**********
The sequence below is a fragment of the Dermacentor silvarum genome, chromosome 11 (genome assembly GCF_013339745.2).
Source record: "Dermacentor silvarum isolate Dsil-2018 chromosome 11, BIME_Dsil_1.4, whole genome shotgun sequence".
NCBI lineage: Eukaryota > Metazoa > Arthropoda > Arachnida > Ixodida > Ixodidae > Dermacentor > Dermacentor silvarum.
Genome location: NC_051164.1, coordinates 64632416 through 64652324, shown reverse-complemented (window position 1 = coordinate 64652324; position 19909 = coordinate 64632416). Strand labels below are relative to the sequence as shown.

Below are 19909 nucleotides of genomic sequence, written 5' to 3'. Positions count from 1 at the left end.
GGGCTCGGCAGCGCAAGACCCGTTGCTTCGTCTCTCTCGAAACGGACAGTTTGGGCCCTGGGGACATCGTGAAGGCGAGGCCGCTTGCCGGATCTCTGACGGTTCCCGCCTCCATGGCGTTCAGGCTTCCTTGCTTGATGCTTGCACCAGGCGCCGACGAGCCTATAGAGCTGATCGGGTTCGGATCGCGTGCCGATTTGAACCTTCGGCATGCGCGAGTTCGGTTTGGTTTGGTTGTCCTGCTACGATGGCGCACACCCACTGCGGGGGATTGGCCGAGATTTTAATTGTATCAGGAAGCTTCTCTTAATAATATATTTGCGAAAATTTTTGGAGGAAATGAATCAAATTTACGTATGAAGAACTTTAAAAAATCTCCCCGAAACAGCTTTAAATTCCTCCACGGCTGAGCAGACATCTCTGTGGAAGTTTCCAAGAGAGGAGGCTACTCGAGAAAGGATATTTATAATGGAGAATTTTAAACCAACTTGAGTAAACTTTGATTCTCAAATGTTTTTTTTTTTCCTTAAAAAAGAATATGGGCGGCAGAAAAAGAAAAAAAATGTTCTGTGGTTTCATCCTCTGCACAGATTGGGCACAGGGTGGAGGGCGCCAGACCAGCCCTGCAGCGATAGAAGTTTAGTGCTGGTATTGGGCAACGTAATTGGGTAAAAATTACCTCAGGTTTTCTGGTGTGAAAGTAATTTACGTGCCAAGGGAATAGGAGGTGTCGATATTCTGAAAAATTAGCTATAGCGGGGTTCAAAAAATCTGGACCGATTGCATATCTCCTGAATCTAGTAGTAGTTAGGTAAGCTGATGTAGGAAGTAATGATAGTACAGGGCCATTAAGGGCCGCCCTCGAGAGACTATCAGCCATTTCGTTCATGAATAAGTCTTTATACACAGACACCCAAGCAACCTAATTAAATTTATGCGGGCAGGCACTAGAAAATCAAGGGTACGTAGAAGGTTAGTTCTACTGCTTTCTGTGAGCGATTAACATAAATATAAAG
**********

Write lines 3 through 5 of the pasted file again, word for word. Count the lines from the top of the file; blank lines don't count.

NCBI lineage: Eukaryota > Metazoa > Arthropoda > Arachnida > Ixodida > Ixodidae > Dermacentor > Dermacentor silvarum.
Genome location: NC_051164.1, coordinates 64632416 through 64652324, shown reverse-complemented (window position 1 = coordinate 64652324; position 19909 = coordinate 64632416). Strand labels below are relative to the sequence as shown.

Below are 19909 nucleotides of genomic sequence, written 5' to 3'. Positions count from 1 at the left end.